Thursday, May 30, 2013


Since the American blunders in Iraq and Afghanistan the pundits have made pessimistic assertions regarding the future and credibility of American power. The political gridlock in Congress combined with recession and the threat of home-grown terrorism only aggravated this wave of pessimism. No day goes by without a book appearing announcing the future relegation of the United States to a declining power.

I can see that many indicators may indeed point in that direction. The U.S. Army is overstretched where it should not.  The Americans are seen by foe and ally alike as cynical opportunists who, since the Shah, are seen as throwing former allies who become cumbersome, under the bus. Diplomacy misses  focus and looks more often than not like an incoherent repair job which is missing a Grand Plan.  Numerous scholars are highly critical of the ways thing are going since September 11.  President Obama raised hopes and proved indeed to be a sophisticated thinker but one can also over-think and end up in some Hamlet soliloquy in a graveyard.  The President is eloquent in the land and abroad.  His oratory skills dwarf the utterances of Republicans and Democrats alike but there is a need to connect if the words are mend to hit a target. Obama appears strangely unable to bridge the gap between good intentions and change on the ground.

Accordingly, China gets all the credit while it is really more show than fact.  The structural problems will appear sooner rather than later when the toxic consequences of pollution, foodstuff security, construction standards, labour conditions, censorship, bottom-up discontent, a public sector shadow economy, and a hostile neighborhood come home to roost.  The extraordinary growth which is needed to support the country is unsustainable in the long run, when an aging population becomes a burden and when investors start to look for other low-salary heavens. China does not invent.  It is a predator both of raw materials and intellectual property. The rivers are sewers.  It is about time one looks at the facts behind the numbers. 

On the positive side, China pursues a smart policy abroad. Chinese infrastructure, which can be seen everywhere, is more popular than drones which cannot be seen. America must review how it is seen abroad:  as a brass, indifferent force which pays scant attention to local cultures or creeds. This is also partially unfair, considering its involvement in NGOs or US Aid.  For a country which invented contemporary P.R. it looks almost absurd that so little is invested in the positive.  President George W. Bush did more for the fight against AIDS in Africa than any of his former or current colleagues. The Americans, rightly so, came to the conclusion that certain changes have to come from within. This policy of distance is not a choice for indifference. Peace efforts under or with American leadership have to be continued. Humanitarian and other forms of support should be increased. Military might should become the exception, not the rule. The "pivot" to Asia should be seen and presented as a desire for positive co-leadership with China (which is more unpopular in Asia than it is in Africa or South America). Secretary of State Hillary Clinton understood the glamour of soft-power when addressing town hall meetings in all parts of the world. Her successor is right to be cautious and to try to involve others rather than doing it alone in Kissinger mode (Les temps ont change).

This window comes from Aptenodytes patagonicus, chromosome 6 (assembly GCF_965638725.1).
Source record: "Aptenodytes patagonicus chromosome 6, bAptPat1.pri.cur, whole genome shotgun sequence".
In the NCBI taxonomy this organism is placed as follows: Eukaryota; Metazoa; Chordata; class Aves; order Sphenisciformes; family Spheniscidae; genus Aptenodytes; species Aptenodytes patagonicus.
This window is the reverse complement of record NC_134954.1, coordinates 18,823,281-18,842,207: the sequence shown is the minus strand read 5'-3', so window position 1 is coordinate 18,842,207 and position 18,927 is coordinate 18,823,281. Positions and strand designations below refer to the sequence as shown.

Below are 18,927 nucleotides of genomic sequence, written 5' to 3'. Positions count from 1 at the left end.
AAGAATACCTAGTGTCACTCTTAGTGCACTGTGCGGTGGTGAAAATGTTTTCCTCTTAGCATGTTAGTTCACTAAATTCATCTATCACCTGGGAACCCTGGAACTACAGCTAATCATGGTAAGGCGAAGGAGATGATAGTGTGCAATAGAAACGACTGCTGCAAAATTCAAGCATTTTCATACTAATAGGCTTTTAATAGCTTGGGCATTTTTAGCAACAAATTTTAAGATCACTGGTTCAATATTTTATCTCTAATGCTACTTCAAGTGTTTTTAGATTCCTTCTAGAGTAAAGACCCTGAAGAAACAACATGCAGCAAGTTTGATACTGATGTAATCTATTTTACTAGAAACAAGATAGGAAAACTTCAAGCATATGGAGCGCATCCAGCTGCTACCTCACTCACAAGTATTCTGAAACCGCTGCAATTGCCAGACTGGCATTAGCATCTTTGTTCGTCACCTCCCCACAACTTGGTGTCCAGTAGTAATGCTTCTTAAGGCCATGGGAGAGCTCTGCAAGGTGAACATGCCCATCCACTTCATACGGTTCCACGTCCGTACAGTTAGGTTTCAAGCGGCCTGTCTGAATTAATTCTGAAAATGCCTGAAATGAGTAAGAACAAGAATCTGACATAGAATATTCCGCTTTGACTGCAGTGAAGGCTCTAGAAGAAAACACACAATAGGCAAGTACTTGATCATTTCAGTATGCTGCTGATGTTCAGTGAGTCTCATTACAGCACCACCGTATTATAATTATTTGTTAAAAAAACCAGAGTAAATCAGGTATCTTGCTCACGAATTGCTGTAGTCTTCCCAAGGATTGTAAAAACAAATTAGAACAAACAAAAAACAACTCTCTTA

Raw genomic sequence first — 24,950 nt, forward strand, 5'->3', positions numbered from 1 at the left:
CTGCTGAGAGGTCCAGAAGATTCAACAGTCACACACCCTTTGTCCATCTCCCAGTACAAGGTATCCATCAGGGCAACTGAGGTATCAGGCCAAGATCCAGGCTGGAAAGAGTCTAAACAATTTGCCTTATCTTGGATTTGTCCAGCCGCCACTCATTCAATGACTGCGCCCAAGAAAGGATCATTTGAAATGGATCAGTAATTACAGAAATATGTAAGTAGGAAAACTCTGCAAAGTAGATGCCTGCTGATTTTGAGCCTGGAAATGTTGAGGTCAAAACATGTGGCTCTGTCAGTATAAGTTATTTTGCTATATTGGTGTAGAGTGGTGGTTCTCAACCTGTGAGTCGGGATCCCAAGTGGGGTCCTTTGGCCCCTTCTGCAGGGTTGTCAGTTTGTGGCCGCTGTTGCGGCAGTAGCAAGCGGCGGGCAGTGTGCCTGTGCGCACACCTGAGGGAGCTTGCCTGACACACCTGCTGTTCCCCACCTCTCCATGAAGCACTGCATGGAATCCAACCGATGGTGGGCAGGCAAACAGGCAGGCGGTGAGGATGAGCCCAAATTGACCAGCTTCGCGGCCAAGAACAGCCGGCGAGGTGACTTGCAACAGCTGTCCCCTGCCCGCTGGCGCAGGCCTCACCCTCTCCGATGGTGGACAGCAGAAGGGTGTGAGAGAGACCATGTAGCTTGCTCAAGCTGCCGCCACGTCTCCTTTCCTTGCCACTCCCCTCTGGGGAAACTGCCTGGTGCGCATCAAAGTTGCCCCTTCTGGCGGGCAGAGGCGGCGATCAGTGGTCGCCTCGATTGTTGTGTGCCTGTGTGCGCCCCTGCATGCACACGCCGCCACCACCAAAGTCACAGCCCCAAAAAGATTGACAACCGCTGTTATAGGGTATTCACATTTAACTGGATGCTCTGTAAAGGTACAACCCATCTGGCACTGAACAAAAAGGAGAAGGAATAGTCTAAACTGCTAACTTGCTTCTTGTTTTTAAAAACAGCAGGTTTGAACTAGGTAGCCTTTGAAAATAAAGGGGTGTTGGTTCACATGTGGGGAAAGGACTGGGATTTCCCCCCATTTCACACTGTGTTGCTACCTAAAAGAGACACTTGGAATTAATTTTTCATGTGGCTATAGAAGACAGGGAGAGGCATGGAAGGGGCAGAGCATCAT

Vali Nasr has written a book which is almost a pamphlet "The Dispensable Nation."  He considers a mix of economic engagement and diplomacy, and rightly suggests that diplomacy should not be limited to the partners we feel "comfortable" with but also with the ones that might kill us.  All the more so, since counter terrorism has proven to be a dead-end.  He points to the shifting geo-political reality wherein America's absence is always filled by China, be it in Iran,Syria, Pakistan, or the Indian Ocean which might as well become a Chinese mare nostrum. Turkey might soon become the American's indispensable partner in the ever worsening Middle East spiral.

In the short-term all this looks rather ominous but in the long-term America will regain its footing. It is already the creator/manifucterer by excellence, even if the spare parts are "made in China," but for how long?  Its economy is mutadis mutandis resilient. It does not suffer from a Han Chinese xenophobia. The problem is that the Americans got tired of wars in countries that they do not relate to, the more so that they are becoming energy independent. They have to find the path back to a coherent worldview, some intellectual strategy as George Kennan, Dean Acheson or Henry Kissinger (with some reservations) had. They need to address multi-polarity which can be a force for the good rather than for the bad. China's threats are more directed to its own future than abroad (with the exception of Taiwan, Tibet -which could well become China's Iraq,after the demise of the Dalai Lama-, the South China Sea, the Dyaoyutais and the Autonomous Regions). If they are careful and patient enough, the Americans might as well have to look at China over their shoulder. A world on fire needs more than one to carry a bucket of water, so better know your neighbour and have plenty of buckets at hand.  Do not forget where the faucet is. I trust President Obama, who will meet his Chinese counterpart in the Annenberg capitalistic nirvana of Palm Springs next week, will be so gracious as to show Xi Jinping where the water outlet is.

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